If you are considering starting your own bakery business or micro-bakery then one of your biggest considerations will be “do bakeries make money?” The short answer is yes, but maybe not! If you want to learn how much money you could make from starting a bakery and the answer to “Is a bakery business profitable?”, let me try and answer this (relatively vague) question the best I can!
So, how much do bakery owners make? The earnings of a bakery owner vastly vary. Depending on the success of the bakery, a bakery owner is likely to earn around £30-60K, but for many, it’s a lot less.
When researching this post, I reviewed several trading accounts in my local area via a company check website. The approximate findings for revenue and what the owner can expect to receive in the format of salary and dividends are:
|Business earnings (£)||Owner earnings (£)|
Note: The above data offers insight based on research, experience and assumptions. Actual results will vary depending on finance costs, profit margin on the main products sold, and the climate serviced. It’s a guide, nothing more.
Selling lots of quality profitable bakery items that aren’t found elsewhere is the best way to guarantee success. Unfortunetly people have to want to purchase your products at your profitable prices too!
A simple strategy for determining your price and marketing plan is the four P’s of marketing, revolving around Price, Product, Promotion & Place.
If you can produce bakery products that excite a big enough audience, you can quickly build a loyal customer base for your baking business.
When considering the cost of ingredients used to make bread, you’d think it would be easy to succeed with a home bakery. But, to make a reasonable living from running your own bakery business is a challenge! average revenue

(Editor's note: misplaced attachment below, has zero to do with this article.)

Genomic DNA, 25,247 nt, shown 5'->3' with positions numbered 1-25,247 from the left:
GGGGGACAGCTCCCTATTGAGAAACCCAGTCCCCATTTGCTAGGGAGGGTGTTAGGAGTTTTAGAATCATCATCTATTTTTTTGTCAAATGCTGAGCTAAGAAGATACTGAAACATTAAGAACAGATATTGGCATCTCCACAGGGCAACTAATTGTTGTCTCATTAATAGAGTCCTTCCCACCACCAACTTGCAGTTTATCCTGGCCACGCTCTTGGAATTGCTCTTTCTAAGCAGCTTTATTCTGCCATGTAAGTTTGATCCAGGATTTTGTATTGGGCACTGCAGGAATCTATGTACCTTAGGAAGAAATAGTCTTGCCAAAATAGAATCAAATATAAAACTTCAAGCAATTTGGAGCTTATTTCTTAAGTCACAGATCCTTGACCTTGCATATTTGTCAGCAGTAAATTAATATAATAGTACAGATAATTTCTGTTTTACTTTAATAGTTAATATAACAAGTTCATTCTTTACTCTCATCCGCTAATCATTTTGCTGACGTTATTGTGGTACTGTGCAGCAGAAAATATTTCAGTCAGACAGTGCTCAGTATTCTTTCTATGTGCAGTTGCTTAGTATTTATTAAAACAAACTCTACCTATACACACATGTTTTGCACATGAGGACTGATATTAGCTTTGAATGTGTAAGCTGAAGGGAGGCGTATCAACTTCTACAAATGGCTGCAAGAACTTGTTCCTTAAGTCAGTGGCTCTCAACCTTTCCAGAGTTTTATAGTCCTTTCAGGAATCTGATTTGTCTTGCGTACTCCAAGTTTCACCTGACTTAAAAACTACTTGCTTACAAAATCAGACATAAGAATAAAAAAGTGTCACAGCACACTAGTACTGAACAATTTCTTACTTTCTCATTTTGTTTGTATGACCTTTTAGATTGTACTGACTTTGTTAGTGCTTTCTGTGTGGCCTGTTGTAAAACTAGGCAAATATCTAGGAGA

Let’s say you have factored in your ingredient and utility costs. You’re baking bread in full ovens to maximise efficiency too so you’ll be earning around £2 out of a £3 loaf.
To generate the average revenue to make yourself the average wage in the UK of £31,772, you’ll have to make a lot of dough each day!
31,772 / 2 = 15,886 loaves a year
15,886 / 52 = 306 loaves a week
306 / 5 = 61 loaves a day (based on working five days a week)
And that’s not taking into consideration delivery costs, insurance, marketing, or even equipment finance for that matter! Running a micro-bakery can be profitable, but it’s unlikely to make you mega-rich!
I quite like the once-a-week baking business option which is a great way to supplement an existing income with making bread or cakes. food costs
Running a profitable bakery business is a challenge, and sadly many competent bakers fail. The issue is always balancing food costs with expansion and cash flow. As sales increase, you’ll want to hire more staff and time-saving equipment to cope with the workload. These costs eat away at your profit, making it hard for bakery businesses to scale.
A solution is to go down the wholesale route. This leads to big regular orders, less marketing and delivery costs and the ability to forecast your cash flow.
You might want to try a farmers market concession. These are great ways to build up your reputation and generate new customers in your local area.
Another is also to sell products that don’t take as many resources to produce. Additional products such as coffee, alcohol, sit-down meals or partnering with other suppliers to offer related products alongside yours are popular ways to increase profitable sales without draining baking resources.
See how to increase bakery profit.